Cannabis Science, Inc. a U.S. company specializing in the development of cannabis-based medicines, has announced the arrival of a Cannabis Science delegation beginning in Cape Town, South Africa to launch a historic Africa Healthcare initiative led by President & CEO, Co-Founder Raymond C. Dabney.
Mr. Dabney is accompanied by Dr. Allen A. Herman, the Chief Medical Officer (CMO) of CBIS, Mr. Melvin P. Foote, President and Executive Director of Constituency for Africa (CFA), and Dr. Julius Garvey, surgeon and noted advocate for African healthcare and a member of the Scientific Advisory Board (SAB) of CBIS.
Beginning in Cape Town, South Africa, the CBIS delegation is here to meet with key stakeholders in government, the private sector, civil society, and academia. The delegation will then move forward to other countries and major cities in the continent. CBIS is dedicated to collaboration with international regulatory agencies in South Africa and other African countries to provide access to high quality, first-class cannabinoid pharmaceuticals to those critically in need of new treatments for life threatening and debilitating conditions.
CBIS products, broadly described, are medical cannabinoid formulations developed from one or more of the cannabinoid compounds found in the cannabis plant. By establishing operations in Southern Africa to develop and supply pharmaceuticals throughout the African continent, CBIS intends to access an underserved market with a total population of over 1.1 billion people. Through Public Private Partnerships in Southern Africa, the Company believes it can bring new products to market and increase company revenues, all while contributing to economic development in Africa through job creation, capacity building, and technology transfer.
The Government and the educational and research leaders of South Africa continues its leadership in its development and implementation of initiatives to strengthen the country’s health-care infrastructure and improve the delivery of health-care education and services to the South African people. Given this, we believe that South Africa and other African countries have indicated interest and are perceived to be ideal potential partners for CBIS as we explore opportunities to establish educational and pharmaceutical development operations in Sub-Saharan Africa.
The delegation will also discuss the critical role that the Raymond C. Dabney University (RCDU) will play in the development of cannabinoid and other plant-based pharmaceuticals across the continent. RCDU is developing partnerships with universities in the United States and these partnerships will expand education and training opportunities in law and healthcare to members of disadvantaged communities and populations, and provide intellectual and laboratory resources for pharmaceutical development. The delegation will discuss the expansion of this model partnership to include African governments across the continent including educational and research institutions.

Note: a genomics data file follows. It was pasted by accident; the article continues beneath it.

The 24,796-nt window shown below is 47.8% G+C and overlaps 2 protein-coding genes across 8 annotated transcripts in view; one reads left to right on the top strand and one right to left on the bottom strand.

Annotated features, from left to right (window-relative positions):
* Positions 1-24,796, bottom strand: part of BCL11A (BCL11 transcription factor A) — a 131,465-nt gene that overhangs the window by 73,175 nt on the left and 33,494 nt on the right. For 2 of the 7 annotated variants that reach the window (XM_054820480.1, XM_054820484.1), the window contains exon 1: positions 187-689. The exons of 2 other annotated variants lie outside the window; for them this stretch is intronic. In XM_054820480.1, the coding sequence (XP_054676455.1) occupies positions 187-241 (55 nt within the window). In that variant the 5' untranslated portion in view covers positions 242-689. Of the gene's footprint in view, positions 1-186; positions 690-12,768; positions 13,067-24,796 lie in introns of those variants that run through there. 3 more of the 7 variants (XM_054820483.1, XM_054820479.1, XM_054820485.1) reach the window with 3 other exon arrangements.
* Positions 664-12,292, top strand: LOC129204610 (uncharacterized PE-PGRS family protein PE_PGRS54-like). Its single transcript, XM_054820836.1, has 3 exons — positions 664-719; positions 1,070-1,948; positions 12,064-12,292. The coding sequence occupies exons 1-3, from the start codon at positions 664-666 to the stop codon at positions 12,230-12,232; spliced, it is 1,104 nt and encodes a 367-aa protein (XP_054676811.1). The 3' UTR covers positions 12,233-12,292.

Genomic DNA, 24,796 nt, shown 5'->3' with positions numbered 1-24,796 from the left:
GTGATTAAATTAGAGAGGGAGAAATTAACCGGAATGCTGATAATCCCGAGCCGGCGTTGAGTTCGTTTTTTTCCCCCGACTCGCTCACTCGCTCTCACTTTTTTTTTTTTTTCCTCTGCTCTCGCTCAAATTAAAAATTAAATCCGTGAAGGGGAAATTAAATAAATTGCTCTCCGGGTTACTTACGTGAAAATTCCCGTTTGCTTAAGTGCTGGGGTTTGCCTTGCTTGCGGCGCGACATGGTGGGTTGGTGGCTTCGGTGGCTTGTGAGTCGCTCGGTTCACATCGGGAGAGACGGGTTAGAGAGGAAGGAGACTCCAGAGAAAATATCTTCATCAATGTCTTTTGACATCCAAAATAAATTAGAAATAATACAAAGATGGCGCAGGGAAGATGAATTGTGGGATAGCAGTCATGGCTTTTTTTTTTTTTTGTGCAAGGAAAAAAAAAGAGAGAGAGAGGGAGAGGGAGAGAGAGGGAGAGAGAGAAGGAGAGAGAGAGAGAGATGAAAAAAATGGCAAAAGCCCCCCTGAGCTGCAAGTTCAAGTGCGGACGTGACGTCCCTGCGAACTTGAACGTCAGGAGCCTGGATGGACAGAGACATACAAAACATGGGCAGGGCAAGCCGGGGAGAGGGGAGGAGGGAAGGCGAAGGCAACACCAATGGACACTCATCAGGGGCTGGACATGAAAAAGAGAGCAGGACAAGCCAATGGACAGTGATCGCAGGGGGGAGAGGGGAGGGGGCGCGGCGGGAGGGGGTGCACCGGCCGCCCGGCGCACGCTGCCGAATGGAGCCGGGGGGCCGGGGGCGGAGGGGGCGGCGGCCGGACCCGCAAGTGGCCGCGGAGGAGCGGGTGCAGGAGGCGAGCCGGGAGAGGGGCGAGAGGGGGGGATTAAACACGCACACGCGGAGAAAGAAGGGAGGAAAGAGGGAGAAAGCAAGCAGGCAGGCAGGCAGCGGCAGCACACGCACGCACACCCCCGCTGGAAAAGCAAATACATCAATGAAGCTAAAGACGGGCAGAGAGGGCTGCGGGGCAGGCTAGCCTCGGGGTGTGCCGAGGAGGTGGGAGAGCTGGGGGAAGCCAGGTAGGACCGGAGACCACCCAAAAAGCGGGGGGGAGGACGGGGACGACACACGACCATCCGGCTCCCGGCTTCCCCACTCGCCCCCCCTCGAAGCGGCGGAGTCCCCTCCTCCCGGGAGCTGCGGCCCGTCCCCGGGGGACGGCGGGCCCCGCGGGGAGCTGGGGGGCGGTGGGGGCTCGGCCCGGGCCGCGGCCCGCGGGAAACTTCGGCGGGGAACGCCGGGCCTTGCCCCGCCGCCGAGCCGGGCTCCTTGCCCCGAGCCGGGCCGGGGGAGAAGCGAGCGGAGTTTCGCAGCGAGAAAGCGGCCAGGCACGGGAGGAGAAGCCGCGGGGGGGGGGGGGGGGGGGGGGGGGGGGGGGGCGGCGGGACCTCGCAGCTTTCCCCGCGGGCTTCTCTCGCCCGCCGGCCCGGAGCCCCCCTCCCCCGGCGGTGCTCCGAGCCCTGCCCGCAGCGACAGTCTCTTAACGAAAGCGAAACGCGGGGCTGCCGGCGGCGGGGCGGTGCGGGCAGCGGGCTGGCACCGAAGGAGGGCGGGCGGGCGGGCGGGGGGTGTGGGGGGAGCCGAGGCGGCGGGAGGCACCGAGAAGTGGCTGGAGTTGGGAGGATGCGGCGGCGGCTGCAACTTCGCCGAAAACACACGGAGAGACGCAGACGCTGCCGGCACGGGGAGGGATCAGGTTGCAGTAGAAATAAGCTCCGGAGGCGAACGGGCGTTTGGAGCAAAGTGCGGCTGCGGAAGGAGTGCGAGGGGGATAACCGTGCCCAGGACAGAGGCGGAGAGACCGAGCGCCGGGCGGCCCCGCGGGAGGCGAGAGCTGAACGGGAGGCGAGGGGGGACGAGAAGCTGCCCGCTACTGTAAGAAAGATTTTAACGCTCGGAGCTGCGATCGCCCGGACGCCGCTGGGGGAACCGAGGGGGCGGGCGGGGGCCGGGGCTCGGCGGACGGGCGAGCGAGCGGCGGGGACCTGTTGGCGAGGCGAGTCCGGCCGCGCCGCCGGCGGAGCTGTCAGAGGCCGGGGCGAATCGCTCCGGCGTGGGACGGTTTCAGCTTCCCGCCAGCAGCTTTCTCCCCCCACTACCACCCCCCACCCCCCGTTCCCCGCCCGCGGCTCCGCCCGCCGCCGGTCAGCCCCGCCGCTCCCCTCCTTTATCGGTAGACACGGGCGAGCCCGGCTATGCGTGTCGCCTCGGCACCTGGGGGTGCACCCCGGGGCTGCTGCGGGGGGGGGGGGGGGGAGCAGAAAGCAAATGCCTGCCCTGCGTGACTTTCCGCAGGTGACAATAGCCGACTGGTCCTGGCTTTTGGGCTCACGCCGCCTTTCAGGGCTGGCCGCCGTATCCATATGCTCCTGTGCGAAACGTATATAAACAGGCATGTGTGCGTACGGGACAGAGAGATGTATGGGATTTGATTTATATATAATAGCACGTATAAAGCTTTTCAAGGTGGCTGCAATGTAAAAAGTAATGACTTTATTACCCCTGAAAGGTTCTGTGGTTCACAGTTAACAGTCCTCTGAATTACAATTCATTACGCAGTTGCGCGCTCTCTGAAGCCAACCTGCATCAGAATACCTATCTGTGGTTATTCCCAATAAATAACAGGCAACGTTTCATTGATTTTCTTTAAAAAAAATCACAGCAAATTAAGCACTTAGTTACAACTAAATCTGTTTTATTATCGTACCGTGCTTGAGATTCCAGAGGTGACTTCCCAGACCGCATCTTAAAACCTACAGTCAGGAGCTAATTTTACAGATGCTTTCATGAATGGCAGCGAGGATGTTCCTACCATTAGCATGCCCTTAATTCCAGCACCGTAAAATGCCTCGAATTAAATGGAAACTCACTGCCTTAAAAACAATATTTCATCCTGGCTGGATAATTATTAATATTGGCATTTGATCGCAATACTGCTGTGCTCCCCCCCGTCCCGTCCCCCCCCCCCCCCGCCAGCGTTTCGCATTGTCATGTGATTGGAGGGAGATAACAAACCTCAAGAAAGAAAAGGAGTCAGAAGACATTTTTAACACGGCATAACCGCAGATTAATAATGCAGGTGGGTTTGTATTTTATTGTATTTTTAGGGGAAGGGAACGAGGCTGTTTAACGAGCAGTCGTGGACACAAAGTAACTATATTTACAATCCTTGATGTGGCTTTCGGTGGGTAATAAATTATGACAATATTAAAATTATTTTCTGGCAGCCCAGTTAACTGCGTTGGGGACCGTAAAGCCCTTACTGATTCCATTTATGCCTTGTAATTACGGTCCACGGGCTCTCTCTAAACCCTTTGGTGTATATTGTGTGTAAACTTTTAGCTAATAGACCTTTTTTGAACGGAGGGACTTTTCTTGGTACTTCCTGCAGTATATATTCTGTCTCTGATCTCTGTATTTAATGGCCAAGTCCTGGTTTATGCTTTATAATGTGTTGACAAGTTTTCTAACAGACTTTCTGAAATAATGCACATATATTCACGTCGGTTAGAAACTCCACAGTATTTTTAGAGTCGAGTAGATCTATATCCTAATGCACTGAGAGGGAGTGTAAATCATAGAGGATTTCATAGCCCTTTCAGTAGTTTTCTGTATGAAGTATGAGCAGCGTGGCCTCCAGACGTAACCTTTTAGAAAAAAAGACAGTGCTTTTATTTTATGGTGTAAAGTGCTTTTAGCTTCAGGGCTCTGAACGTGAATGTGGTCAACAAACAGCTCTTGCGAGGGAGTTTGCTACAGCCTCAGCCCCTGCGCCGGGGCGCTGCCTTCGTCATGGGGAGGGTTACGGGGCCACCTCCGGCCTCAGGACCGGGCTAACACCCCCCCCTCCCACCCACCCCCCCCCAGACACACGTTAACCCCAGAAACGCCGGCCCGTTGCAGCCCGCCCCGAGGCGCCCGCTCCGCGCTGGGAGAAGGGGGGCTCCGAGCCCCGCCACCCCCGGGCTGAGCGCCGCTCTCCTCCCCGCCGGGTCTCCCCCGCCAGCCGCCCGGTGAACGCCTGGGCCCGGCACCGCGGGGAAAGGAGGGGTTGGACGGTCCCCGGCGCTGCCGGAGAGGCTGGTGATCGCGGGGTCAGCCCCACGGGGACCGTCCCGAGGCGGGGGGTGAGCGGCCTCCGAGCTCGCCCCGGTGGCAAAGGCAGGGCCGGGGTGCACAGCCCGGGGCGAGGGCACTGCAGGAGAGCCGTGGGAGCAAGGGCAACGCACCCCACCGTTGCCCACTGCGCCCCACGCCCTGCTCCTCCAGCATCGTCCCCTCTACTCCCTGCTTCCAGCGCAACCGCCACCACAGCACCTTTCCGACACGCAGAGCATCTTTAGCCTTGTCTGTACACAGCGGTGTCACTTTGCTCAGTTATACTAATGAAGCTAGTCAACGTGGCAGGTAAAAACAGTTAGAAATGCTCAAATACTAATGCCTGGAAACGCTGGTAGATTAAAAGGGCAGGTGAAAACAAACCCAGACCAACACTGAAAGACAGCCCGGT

The company believes that at the heart of its drug development program there is a broader development objective that will improve the capacities of government, educational and research partners in across the continent of Africa.
The discussions will explore three main areas:
1. The legislative and regulatory environment that governs the growth of cannabis and the development of approved medicines based on the cannabis plant. We will meet with and discuss this with government ministers of health and agriculture. Additionally, we will explore the processes required by the Medicines Control Councils (the FDA equivalent agencies) of African countries to establish drug development programs.
2. What partnerships with educational, research, and community organizations will be necessary for effective drug development programs?
3. What are the education and training needs of our potential African country partners?
“I am very excited to arrive on the African continent for my very first visit,” said Mr. Dabney, “and I look forward to developing sustainable partnerships with the governments and people of Africa.”
Mr. Melvin P. Foote, President and Executive Director of Constituency for Africa (CFA), said, “At the heart of this visit is the creation of a drug development program that emphasizes local job creation, education and training. The Constituency for Africa joins CBIS in this venture because we believe that this program will develop sustainable job creation across a number of key sectors.”
Dr. Allen A. Herman, the Chief Medical Officer (CMO) of CBIS, suggested, “Drug development programs, by their very nature, require well-trained sophisticated personnel and that this comprehensive CBIS program will create the intellectual and industrial infrastructure that will serve as a platform for plant-based pharmaceutical development across a wide range of local sources.”